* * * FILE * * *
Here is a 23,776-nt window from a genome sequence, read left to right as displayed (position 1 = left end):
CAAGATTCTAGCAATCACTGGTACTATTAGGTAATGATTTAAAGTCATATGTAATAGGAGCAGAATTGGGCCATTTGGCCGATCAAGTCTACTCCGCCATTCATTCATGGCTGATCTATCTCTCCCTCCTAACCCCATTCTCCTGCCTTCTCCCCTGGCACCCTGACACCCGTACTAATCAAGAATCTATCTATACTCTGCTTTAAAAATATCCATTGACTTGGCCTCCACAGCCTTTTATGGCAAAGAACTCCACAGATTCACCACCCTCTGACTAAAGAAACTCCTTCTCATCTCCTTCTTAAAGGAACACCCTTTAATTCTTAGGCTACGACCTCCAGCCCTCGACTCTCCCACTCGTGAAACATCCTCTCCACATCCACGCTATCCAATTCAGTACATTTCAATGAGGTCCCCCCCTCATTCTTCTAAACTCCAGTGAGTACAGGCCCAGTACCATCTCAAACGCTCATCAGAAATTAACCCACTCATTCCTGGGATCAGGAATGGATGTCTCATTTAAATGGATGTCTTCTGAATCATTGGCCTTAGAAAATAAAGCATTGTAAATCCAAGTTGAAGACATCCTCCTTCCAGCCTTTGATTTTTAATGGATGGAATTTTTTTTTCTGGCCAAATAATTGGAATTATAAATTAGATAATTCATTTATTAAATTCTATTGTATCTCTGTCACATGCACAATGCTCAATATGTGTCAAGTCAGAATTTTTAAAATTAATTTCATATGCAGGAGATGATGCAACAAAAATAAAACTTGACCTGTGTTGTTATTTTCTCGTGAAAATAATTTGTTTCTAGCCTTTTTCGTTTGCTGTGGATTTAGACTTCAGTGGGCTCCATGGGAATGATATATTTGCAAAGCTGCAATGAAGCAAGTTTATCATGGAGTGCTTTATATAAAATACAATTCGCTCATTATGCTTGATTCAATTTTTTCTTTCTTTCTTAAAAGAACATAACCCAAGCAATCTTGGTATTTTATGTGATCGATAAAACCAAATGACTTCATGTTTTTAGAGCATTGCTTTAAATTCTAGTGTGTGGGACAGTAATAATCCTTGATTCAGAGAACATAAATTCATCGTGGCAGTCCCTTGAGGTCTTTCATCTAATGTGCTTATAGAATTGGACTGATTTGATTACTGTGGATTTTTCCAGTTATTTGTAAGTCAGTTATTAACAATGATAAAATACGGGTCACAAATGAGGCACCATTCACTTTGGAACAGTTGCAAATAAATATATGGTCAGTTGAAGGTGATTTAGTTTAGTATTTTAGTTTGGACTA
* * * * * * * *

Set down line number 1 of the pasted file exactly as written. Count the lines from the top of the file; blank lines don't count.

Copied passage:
Here is a 23,776-nt window from a genome sequence, read left to right as displayed (position 1 = left end):